Designing the Place That RemainsMore in this issue
We're highlighting the way this territory is being transformed. Within this span of time, we've seen the tremendous evolution of territories.
It started out capriciously. Last year, Hala Younes and her friends were chatting about how it would be nice to one day participate in La Biennale di Venezia, a world-renowned exhibition in Venice, Italy that highlights the arts and culture of countries around the world.
Younes, an assistant professor at LAU’s School of Architecture and Design (SArD), wanted to build upon the previous Biennale, in which students from LAU participated in Lebanese artist Zad Moultaka’s exhibit. Younes got the idea to propose the official participation of all of Lebanon in this year’s event.
Now she — along with 10 other faculty and students from LAU and other Lebanese universities — is curating the exhibition Lebanese Pavilion 2018. This is the first time a Lebanese project at the Biennale has been officially endorsed by the Lebanese Ministry of Culture and backed by the Order of Engineers and Architects.
This year’s Biennale theme is The Place That Remains. In advance of the exhibition, in March, SArD hosted a conference on the same topic to prepare for the event. The conference highlighted “the places that remain in Lebanese territory, un-built spaces, their qualities, their histories and their potential,” said SArD Dean Elie Haddad.
Now on exhibit in Venice, Lebanese Pavilion 2018 includes a 3D model of the Beirut River Valley, featuring a small replica of a 200 square kilometer area. It also includes audiovisual mapping, different aerial maps, and surveys from 1956 and 2015, showing vast differences in land and water use, and urban sprawl and development.
“We’re highlighting the way this territory is being transformed,” Younes said. “Within this span of time, we’ve seen the tremendous evolution of territories.”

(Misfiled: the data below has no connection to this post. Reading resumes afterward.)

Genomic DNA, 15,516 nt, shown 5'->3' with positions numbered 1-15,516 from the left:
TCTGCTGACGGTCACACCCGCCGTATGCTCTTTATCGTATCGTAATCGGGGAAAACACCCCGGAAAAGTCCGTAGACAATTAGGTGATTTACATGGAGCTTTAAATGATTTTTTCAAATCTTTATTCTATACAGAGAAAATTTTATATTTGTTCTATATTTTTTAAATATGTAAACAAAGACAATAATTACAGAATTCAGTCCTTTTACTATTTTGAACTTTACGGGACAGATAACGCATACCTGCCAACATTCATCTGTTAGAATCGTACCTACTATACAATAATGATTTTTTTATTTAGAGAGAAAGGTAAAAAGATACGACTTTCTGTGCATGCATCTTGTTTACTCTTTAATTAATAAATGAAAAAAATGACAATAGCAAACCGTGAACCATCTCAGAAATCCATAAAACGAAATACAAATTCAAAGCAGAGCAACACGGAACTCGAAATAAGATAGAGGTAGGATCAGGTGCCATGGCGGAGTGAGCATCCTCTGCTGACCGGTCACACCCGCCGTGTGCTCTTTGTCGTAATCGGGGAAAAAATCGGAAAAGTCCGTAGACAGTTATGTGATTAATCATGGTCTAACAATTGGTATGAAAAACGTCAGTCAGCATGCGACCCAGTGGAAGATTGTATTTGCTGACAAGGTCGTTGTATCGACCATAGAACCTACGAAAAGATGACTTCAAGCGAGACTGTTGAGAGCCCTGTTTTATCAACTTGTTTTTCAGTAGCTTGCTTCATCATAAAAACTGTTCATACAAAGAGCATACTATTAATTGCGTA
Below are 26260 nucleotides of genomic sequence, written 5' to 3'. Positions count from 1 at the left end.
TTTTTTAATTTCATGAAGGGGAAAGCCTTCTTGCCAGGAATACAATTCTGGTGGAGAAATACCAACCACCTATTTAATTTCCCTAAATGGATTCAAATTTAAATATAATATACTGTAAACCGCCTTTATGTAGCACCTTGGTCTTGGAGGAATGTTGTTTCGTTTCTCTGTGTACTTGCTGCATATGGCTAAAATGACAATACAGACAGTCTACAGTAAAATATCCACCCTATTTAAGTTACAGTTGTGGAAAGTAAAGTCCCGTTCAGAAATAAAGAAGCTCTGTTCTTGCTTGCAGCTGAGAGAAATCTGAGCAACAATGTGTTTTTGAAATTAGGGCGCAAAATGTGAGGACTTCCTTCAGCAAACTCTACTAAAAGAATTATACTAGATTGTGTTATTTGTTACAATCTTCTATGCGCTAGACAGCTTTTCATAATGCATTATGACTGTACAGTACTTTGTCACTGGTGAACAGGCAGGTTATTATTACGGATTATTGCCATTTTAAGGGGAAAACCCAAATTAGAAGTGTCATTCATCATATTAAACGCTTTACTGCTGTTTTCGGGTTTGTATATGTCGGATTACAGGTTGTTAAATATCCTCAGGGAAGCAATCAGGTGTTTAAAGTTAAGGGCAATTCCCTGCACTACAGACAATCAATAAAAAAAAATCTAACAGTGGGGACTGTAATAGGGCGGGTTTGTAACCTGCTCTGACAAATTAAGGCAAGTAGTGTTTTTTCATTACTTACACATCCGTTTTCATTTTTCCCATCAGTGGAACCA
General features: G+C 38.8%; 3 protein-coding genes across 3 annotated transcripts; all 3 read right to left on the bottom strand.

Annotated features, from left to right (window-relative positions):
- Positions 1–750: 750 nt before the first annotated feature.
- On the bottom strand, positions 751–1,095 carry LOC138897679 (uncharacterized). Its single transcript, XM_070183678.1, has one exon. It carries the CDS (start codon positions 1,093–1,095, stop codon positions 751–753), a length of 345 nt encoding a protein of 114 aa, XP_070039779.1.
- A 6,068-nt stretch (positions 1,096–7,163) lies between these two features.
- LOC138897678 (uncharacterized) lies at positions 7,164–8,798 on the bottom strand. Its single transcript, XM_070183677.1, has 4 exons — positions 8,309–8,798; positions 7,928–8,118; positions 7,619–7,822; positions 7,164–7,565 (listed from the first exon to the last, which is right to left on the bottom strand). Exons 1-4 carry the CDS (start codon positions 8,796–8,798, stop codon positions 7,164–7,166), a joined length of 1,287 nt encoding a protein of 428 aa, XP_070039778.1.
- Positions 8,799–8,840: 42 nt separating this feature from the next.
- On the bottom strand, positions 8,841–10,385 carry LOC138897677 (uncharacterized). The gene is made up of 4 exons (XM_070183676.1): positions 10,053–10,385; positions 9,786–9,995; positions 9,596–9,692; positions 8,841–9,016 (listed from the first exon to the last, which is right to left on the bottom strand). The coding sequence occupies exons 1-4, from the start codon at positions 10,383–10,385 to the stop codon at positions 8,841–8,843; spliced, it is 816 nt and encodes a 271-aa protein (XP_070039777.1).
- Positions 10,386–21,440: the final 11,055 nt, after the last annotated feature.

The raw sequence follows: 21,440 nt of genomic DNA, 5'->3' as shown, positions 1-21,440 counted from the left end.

In drawing attention to these spaces, and their stunning transformations over 60 years, Younes hopes to show people how to better use land in the future, in terms of architecture, people’s relationship with nature, as well as open spaces and agriculture.
“If we can reuse those public networks and the road network, and if we take care of them, then we’ll have a constellation of open spaces,” said Younes, noting that Lebanon graduates 700 architects every year, all of whom could benefit from a better understanding of their surrounding environments.
Dean Haddad agrees. “This crucial aspect is unfortunately missing in the way architecture is considered as a financial development, without relating it to the wider dimension in which it exists,” he said. “This idea is better developed in other places and contexts, where the symbiotic relationship between the built and the un-built is carefully crafted and maintained.”
Lebanese Minister of Culture Ghattas al-Khoury is hopeful about the exhibition’s impact in Lebanon. “We ought to applaud this project, which is the result of the joint efforts of a number of institutions,” he said at a press conference announcing Lebanese Pavilion 2018. “I hope that this cooperation will serve as an example to all of us — politicians, businessmen and researchers — proving that constructive support always pays off.”
In the end, Haddad said, “We hope that this exhibition will play a role in raising awareness of this important dimension in architecture, in Lebanon specifically and the region at large. This will be an important first step also in the process of future interventions.”